Kuwaiti Oil Minister Bakheet Al-Rashidi and two top executives of state-owned energy companies resigned amid persistent internal disputes that have been delaying projects in OPEC’s fifth-biggest producing country.
A government spokesman couldn’t immediately be reached for comment.
“The minister was driven to resign because of the grilling and because of a lack of support within the government,” said Kamel al-Harami, an independent oil analyst and former executive of state-owned Kuwait Petroleum Corp. Kuwait’s chronic internal disputes have contributed to delays in projects, he said.
An Emiri decree is expected to be issued to appoint a new KPC board as the three-year term of the current board, including Chief Executive Officer Nizar Al-Adsani, ends this week.
Al-Rashidi, who had been oil minister since last December, submitted his resignation earlier this month after lawmakers stepped up pressure on the government for his dismissal amid allegations of mismanagement. He still carried out his duties after that and travelled to Vienna to participate in the meetings of the Organization of Petroleum Exporting Countries.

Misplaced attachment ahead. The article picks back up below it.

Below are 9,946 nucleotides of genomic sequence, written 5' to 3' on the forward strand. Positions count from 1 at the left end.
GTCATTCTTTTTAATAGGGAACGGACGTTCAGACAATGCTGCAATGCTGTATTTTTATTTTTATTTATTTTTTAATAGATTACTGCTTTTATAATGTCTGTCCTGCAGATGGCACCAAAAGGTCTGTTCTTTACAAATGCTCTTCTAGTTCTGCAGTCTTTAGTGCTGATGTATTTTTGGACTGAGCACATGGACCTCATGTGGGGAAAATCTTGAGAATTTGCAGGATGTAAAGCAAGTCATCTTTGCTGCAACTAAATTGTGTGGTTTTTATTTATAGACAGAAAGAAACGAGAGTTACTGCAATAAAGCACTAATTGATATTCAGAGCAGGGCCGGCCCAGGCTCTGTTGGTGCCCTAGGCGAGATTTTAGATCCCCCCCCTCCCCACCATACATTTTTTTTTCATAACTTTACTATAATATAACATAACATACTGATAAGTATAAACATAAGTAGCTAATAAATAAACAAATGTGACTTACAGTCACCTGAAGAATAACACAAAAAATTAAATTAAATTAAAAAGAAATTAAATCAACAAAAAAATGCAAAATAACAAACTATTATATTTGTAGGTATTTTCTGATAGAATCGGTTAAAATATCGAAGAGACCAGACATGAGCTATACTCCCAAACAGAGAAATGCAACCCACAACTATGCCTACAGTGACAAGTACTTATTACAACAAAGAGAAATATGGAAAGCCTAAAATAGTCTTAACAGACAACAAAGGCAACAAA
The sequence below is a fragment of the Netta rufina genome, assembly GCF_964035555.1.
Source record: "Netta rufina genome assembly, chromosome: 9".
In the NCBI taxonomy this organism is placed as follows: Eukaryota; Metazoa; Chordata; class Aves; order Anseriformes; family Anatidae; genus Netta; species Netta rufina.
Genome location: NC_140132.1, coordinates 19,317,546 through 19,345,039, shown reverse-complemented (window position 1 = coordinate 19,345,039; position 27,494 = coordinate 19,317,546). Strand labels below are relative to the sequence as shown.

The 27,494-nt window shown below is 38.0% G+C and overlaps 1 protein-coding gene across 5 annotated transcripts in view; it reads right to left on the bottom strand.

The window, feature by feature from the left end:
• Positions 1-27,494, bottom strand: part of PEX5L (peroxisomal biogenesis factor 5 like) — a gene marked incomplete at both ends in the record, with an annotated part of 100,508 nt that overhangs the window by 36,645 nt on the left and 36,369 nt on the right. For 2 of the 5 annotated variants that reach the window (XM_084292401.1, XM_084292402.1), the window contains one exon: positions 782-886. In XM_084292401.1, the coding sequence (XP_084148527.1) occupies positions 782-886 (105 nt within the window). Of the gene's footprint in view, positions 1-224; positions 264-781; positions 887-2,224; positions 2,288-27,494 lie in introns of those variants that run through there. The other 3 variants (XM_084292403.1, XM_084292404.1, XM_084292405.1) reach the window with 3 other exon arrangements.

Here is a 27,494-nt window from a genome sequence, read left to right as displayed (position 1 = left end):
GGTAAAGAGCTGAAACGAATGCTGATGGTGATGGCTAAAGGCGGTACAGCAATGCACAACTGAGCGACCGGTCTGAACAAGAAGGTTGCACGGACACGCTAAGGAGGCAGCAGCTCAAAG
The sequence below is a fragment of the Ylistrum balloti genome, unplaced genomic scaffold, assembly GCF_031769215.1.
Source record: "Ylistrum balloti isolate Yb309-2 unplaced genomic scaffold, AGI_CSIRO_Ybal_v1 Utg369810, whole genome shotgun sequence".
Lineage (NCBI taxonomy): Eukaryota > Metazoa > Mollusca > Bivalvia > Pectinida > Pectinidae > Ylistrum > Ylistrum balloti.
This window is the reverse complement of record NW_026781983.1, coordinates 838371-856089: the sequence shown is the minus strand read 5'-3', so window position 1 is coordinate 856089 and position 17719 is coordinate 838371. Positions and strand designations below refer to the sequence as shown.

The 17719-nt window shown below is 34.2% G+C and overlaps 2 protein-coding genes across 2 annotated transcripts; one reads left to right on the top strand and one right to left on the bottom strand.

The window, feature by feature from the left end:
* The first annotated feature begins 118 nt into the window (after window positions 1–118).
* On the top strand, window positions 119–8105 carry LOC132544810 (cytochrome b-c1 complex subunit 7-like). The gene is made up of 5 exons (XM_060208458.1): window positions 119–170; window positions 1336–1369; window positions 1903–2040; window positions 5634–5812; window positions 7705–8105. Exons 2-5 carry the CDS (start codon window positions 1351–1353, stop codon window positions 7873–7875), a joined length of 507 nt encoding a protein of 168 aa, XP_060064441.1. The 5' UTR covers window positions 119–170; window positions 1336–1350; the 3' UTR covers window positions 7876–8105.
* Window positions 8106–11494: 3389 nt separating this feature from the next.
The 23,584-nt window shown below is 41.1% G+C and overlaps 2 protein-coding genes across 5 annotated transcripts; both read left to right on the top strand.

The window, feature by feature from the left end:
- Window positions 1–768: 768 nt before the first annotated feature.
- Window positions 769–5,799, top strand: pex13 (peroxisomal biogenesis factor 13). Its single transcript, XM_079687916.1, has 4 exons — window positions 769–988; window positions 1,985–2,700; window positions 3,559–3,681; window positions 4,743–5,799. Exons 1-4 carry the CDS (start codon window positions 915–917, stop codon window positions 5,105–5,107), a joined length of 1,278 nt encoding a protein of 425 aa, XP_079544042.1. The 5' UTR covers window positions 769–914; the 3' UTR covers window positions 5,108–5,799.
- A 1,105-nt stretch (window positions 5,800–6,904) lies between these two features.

Al-Rashidi survived a no-confidence vote in May after being questioned in parliament over the alleged mismanagement. A government-appointed committee formed to investigate the allegations has compiled a report, and MPs have since called for the resignations of Al-Rashidi and other senior officials. Lawmakers have said they plan to question the minister again.
Kuwait Petroleum issued a statement in October, responding to what was published about the committee’s report in local media. The company said the report contained “erroneous information based on incomplete information, and lacks accuracy and professionalism.” It denied any squandering of public funds or providing misleading information on the progress of projects.
Source Credit: Bloomberg